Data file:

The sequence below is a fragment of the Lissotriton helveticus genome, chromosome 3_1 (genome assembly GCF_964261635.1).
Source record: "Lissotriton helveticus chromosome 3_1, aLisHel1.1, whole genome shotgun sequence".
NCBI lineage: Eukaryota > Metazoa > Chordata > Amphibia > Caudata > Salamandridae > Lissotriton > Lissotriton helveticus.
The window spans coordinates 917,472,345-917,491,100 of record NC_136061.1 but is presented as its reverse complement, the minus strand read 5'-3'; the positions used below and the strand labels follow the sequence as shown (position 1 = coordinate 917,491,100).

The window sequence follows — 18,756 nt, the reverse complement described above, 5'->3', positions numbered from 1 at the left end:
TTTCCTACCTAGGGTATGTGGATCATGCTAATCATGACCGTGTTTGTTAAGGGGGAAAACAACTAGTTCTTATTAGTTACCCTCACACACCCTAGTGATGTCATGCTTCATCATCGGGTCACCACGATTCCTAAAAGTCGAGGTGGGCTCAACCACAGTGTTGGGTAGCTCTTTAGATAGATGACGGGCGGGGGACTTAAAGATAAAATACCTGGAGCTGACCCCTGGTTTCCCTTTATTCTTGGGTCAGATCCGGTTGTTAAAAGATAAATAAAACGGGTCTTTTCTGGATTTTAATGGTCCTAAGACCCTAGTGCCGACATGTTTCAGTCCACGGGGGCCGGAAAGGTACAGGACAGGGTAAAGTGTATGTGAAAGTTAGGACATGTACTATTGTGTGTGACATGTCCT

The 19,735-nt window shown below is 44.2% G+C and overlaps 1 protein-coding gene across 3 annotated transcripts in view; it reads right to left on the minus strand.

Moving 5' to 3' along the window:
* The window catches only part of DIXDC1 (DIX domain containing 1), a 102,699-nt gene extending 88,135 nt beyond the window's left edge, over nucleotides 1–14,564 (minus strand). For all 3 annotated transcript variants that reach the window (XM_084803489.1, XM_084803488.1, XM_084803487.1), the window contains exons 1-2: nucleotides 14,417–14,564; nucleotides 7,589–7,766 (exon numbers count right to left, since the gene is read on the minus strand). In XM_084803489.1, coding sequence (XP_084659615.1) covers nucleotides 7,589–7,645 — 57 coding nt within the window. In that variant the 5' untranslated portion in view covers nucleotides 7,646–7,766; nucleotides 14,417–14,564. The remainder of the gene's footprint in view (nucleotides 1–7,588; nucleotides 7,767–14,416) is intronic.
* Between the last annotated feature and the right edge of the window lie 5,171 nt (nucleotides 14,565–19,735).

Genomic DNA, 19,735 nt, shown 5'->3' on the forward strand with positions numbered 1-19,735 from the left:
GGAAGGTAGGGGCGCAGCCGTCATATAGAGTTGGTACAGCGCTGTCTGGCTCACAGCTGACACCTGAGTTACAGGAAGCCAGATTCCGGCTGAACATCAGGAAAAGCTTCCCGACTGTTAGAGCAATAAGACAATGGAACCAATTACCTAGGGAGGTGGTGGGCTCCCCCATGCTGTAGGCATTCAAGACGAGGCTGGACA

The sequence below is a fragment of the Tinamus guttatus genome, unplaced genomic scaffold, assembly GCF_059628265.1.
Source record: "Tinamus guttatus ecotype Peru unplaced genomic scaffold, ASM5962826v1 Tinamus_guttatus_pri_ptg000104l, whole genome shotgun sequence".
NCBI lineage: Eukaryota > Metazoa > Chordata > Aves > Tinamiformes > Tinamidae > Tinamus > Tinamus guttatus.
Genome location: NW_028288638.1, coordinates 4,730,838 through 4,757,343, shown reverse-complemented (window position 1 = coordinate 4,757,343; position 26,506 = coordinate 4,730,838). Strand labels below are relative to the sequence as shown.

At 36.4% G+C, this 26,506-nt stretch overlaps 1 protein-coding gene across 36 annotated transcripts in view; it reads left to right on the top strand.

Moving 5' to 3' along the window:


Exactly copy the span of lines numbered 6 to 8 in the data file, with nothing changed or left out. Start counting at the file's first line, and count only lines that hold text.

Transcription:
TTTCCTACCTAGGGTATGTGGATCATGCTAATCATGACCGTGTTTGTTAAGGGGGAAAACAACTAGTTCTTATTAGTTACCCTCACACACCCTAGTGATGTCATGCTTCATCATCGGGTCACCACGATTCCTAAAAGTCGAGGTGGGCTCAACCACAGTGTTGGGTAGCTCTTTAGATAGATGACGGGCGGGGGACTTAAAGATAAAATACCTGGAGCTGACCCCTGGTTTCCCTTTATTCTTGGGTCAGATCCGGTTGTTAAAAGATAAATAAAACGGGTCTTTTCTGGATTTTAATGGTCCTAAGACCCTAGTGCCGACATGTTTCAGTCCACGGGGGCCGGAAAGGTACAGGACAGGGTAAAGTGTATGTGAAAGTTAGGACATGTACTATTGTGTGTGACATGTCCT

The 19,735-nt window shown below is 44.2% G+C and overlaps 1 protein-coding gene across 3 annotated transcripts in view; it reads right to left on the minus strand.

Moving 5' to 3' along the window: